Gordon Brown was facing a backbench rebellion today over proposals to cut the benefits of some of the poorest families, it was reported.
Treasury plans to pare back the housing allowance by up to £15 a week will mean some claimants could lose a fifth of their income, The Times reported.
Currently, half of those receiving the housing allowance - around 300,000 people - are helped by a policy that allows them to keep up to £780 a year if they find accommodation that costs less than the maximum benefit.
But from 1 April they will no longer be able to pocket the leftover cash in a move aimed at saving an estimated £160m, the newspaper said.
The plan has sparked anger among Labour backbenchers, including Frank Field, the MP who led the revolt against the abolition of the 10p income tax rate.
The MPs are concerned that scrapping the policy would destroy competition among landlords, enabling them to raise rents to the allowance maximum.
Mr Field, who is tabling an amendment to oppose the change, told The Times: "At one stroke, they get rid of a reform aimed at getting flexibility into a fairly inflexible market by giving people incentives to shop around.
"The timing for this could have been decided in Conservative headquarters."
Homelessness charity Crisis said people on £65-a-week jobseeker's allowance could lose 20% of their income under the proposals.
The charity's chief executive Leslie Morphy said: "This proposal is ill considered and potentially counterproductive. It beggars belief that the Government intends to introduce this when, by its own admission, it has no idea what the impact on claimants will be. We urge the Government to reconsider."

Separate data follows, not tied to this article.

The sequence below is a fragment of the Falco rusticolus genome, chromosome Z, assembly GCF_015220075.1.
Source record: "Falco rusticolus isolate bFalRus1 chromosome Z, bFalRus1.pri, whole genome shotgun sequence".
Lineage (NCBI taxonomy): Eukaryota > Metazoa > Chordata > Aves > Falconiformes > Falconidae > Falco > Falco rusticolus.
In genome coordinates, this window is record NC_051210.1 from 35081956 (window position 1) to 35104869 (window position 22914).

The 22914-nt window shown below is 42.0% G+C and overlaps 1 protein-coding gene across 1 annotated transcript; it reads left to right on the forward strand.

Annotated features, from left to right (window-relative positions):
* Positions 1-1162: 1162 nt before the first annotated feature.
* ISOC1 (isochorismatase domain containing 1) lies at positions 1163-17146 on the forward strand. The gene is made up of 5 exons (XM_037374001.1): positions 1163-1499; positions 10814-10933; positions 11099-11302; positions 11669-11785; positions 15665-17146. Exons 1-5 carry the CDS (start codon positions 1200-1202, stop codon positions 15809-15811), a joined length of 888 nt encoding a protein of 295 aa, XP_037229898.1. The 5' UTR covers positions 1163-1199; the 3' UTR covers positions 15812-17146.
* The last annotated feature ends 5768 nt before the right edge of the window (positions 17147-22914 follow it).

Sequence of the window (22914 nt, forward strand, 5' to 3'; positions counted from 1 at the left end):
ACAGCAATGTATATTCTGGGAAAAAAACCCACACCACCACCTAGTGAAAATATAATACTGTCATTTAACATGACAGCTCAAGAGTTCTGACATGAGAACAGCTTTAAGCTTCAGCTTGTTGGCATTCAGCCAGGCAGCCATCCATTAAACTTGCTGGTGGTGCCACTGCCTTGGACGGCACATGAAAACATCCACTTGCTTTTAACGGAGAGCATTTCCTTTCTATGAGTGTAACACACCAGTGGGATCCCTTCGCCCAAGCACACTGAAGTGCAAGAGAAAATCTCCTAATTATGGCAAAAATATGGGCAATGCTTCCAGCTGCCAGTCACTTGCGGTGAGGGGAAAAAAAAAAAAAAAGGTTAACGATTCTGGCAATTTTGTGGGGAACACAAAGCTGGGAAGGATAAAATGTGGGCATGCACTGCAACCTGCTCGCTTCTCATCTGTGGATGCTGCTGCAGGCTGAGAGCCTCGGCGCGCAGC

Labour MP Karen Buck, who campaigns on housing, said: "We should not under any circumstances be taking money from the poorest and making them choose between reasonable housing bills and meeting day-to-day expenses.
"I don't know how many that applies to. Either way, either the savings aren't there or poor people will suffer."
Sarah Teather, the Liberal Democrat housing spokeswoman who discovered the change contained in the Budget, said: "£15 a week may be small change to ministers, but for families struggling to make ends meet it is incredibly important.
"Gordon Brown has once again abandoned the people who need the most help."
A spokeswoman for the Department for Work and Pensions told the newspaper: "Local housing allowance is aimed at providing the people who need it most with decent accommodation.
"This small change will not affect our customers' ability to pay their rent and further support is available to those on a low income to help with other expenses."
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